On Jan. 15, 2009, US Airways flight 1549 was leaving New York and heading to Charlotte, North Carolina, with 150 passengers and five crew members on board. Just minutes after takeoff, the plane crashed into the chilling waters of the Hudson River. Thanks to the efforts of Capt. Chelsey B. Sullenberger, every person on board survived the event, which came to be known as “The Miracle on the Hudson.”

A little more than 10 years after the anniversary of the crash, the Tullahoma Parks and Recreation Department will be having a Lunch and Learn featuring Vallie Collins, a passenger on Flight 1549. The event will be held on Feb. 20, and Collins will talk about her experience on the flight and the life lessons she learned from the flight she thought would be her last.

“This is an opportunity to hear a firsthand account of a historic airline incident that rewrote the standard flight training manual for all pilots nationwide,” said Tullahoma Parks and Recreation Program Manager Lyle Russell. “Anyone who comes can expect a perspective on an intense situation from a person that had no control over what was happening and the life lessons she learned from it.”

“I am going to talk about my entire experience on the flight,” Collins said. “I will take the audience on the ride with me and through all my range of emotions. I’m going to talk about the five main life lessons that I learned from the experience. The flight taught me many more, but I feel like five really stand out.”

Even though the flight was 10 years ago, Collins, who resides in Maryville, still remembers every detail about that day. Being a frequent business traveler, flying was a normal part of her routine. At the time, she was working as a sales representative in the medical industry.

The airplane had only been in the air for two minutes before it struck a flock of Canada geese. The birds hit both engines of the plane causing them to fail. The airplane was only 2,800 feet in the air. Being nowhere near its cruising altitude or speed, pilots had only a few minutes to navigate the aircraft safely back to earth.

“I was talking with the gentleman next to me, like you sometimes do on a flight,” said Collins. “We were toward the back of the plane behind the engine, and he had a window seat. We heard what sounded like a really loud boom, and the plane dropped a little. The gentleman said that he could see the birds we had just hit. I looked over to my left and I could see smoke coming from the other side of the plane.”

Collins knew something was very wrong. Normally during takeoff, engines are at full thrust to get the aircraft at a cruising speed and altitude. The plane will climb into the sky steadily until it reaches approximately 30,000 feet. Collins couldn’t hear the engines, she noticed that they weren’t ascending and everything seemed quiet. The next few minutes Collins described as “an eternity.”

 “About a minute after the bird strike, the captain came over the intercom,” remembered Collins. “He simply told us to brace for impact. That was about 90 seconds before we hit the water. Ninety seconds doesn’t seem like a lot, but in the moment, your mind is mentally preparing you for what is about it happen. I sent a text to my husband and told him that my plane was going to crash.”

Because Collins traveled so often, it was hard for her and her husband to continually update each other with flight information. Collins was concerned that it would take hours for her husband to find out she was on the flight that crashed if this was to be her last few minutes alive.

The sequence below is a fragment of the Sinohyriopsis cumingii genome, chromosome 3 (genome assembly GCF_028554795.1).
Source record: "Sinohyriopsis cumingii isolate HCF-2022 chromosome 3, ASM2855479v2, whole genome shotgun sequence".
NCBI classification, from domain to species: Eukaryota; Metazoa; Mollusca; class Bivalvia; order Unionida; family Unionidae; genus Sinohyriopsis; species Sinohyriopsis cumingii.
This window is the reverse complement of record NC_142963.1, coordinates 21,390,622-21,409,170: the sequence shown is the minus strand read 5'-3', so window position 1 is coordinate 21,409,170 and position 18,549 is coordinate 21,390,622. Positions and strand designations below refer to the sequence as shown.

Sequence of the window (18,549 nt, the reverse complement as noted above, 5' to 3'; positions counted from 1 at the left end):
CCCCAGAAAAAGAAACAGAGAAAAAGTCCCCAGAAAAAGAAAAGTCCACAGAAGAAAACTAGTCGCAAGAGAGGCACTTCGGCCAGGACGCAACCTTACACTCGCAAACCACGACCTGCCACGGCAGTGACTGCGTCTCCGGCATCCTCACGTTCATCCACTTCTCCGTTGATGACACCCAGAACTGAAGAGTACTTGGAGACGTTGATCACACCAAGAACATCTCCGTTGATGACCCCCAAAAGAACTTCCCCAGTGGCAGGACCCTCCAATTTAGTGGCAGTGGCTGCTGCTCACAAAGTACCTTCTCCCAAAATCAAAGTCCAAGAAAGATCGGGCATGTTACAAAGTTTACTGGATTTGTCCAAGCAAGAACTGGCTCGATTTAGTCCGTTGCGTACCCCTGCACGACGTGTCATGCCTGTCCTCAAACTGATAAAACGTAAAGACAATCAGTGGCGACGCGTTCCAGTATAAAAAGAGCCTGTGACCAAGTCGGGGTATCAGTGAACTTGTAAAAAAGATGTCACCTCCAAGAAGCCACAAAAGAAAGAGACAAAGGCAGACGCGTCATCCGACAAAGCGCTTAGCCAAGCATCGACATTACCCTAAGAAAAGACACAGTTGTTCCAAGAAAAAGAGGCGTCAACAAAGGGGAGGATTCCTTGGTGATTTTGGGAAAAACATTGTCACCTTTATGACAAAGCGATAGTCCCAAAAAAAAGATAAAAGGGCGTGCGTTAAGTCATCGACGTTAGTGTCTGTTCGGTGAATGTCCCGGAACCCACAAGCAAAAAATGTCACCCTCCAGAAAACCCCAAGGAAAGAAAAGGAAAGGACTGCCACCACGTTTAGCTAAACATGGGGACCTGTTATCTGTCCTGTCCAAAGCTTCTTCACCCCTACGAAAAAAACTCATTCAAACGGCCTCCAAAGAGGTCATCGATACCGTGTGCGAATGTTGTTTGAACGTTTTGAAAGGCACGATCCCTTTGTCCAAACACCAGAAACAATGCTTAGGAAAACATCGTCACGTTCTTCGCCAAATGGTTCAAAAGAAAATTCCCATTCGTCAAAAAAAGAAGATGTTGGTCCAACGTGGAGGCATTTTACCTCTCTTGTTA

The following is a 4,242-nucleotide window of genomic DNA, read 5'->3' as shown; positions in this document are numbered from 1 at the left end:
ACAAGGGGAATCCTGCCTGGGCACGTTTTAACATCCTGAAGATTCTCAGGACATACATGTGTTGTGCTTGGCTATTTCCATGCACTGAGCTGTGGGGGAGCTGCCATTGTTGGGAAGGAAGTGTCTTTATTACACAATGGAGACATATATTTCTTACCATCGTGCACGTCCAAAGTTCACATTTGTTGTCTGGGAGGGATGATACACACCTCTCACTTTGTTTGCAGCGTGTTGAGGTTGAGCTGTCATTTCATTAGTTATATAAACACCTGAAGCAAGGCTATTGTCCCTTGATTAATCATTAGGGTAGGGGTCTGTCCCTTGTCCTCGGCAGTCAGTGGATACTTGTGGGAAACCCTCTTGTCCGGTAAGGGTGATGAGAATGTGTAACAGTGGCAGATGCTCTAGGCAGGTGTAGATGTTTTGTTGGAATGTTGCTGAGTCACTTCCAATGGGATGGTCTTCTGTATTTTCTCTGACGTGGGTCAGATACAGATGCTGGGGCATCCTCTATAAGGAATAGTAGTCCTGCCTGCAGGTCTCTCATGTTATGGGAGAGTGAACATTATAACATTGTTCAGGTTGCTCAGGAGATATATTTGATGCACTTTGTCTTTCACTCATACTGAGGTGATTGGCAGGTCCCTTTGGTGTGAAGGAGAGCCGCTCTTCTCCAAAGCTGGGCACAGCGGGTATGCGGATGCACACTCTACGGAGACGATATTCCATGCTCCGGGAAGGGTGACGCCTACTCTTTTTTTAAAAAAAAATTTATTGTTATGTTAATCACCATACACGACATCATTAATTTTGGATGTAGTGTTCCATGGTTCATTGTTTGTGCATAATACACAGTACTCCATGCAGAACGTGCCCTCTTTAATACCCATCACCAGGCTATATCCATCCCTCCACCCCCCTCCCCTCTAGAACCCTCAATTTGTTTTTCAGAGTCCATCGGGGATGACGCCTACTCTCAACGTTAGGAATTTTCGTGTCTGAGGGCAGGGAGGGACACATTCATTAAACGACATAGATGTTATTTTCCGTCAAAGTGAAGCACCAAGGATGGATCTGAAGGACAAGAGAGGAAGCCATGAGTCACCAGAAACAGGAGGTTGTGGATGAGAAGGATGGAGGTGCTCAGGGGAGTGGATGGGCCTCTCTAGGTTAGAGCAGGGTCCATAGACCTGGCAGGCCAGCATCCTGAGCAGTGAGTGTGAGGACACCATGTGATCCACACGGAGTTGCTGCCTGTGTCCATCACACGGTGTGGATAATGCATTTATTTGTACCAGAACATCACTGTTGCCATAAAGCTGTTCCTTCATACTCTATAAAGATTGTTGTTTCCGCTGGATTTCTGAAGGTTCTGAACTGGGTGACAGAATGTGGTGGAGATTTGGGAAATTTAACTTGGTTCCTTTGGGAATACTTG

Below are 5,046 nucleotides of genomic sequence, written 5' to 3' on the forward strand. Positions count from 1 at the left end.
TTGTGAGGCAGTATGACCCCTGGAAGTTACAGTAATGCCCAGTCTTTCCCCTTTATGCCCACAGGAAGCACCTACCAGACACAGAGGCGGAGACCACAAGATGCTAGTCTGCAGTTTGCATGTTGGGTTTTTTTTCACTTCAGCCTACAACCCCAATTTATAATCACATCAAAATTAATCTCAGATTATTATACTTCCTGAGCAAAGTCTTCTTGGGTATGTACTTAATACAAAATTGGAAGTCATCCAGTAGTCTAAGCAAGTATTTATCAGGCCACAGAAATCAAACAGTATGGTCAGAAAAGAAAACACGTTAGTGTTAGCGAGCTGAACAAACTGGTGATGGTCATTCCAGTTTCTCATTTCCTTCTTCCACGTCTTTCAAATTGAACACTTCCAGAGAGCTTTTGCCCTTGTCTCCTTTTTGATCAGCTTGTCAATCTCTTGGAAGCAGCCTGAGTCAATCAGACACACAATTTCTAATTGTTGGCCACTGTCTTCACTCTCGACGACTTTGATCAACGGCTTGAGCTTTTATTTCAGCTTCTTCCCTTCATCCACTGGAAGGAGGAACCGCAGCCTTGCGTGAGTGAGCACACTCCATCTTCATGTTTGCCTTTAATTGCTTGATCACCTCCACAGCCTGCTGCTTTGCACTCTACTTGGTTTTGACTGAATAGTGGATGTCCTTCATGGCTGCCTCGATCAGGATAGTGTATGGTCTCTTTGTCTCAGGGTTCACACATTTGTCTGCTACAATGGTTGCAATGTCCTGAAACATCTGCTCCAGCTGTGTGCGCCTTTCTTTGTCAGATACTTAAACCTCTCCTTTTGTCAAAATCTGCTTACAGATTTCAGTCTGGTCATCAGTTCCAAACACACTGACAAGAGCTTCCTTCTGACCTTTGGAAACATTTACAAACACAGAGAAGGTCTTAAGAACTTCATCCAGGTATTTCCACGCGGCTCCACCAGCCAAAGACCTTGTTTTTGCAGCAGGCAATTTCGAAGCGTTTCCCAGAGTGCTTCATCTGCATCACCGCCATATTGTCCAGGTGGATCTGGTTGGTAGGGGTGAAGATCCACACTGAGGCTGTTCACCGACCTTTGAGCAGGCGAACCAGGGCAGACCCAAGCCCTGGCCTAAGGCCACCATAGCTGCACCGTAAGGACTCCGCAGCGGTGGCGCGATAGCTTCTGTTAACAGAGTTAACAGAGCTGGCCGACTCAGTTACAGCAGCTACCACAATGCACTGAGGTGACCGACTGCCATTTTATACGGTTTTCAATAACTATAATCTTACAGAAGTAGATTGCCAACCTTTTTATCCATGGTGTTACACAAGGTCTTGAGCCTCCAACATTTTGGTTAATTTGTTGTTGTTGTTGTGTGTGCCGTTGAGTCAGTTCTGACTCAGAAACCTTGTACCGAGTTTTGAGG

Collins recalled that the plane was “eerily quiet” after Sullenberger’s announcement. She said the moment was surreal as she began to realize she may be sitting in her last moments of life.

“I didn’t feel panicked; I felt sad,” Collins said. “I was sad about the life I was going to miss out on. I had three children ages 4, 6 and 9 at home. I may not be the best mother, but I was their mother. I was sad about the impact this would have on my children.”

Collins described the impact in the river as extremely rough and compared it to hitting concrete. However, at the same time, she also expecting it to be much worse than it was. Once the airplane was in the water, the captain came from the cockpit and told the passengers to evacuate. That’s when the panic began.

Collins was in the back of the plane, and by the time she was rescued, the near-freezing water was to her shoulders. She was pulled up onto a ferry, drenched from head to toe. She estimates the total rescue time to be about an hour with 15 of those minutes standing on the wing of the plane in freezing temperatures.

During the Lunch and Learn, Collins will inspire audiences with her real-life experience.

“Being an aerospace and flight community, this will likely pique local interest, especially with the commercial airline testing that happens at AEDC,” Russell said. “Many years ago, AEDC used to test plane canopies and engines with the ‘chicken gun’ for bird strikes, which is what caused this accident. With all that said, this is not going to be a technical presentation. This will be about her personal experience as a passenger on flight 1549.”

Lunch will be served at 11:45 a.m., and the program will begin at noon. The program will be held at the D.W. Wilson Center in Tullahoma. It is $8.75 per person to attend. Reservations are preferred to guarantee seats as seating is limited. Walk-ins will be welcome after those with reservations are seated. For more information or to reserve a seat, call 931-455-1121.

Faith Few can be reached by email at ffew@tullahomanews.com.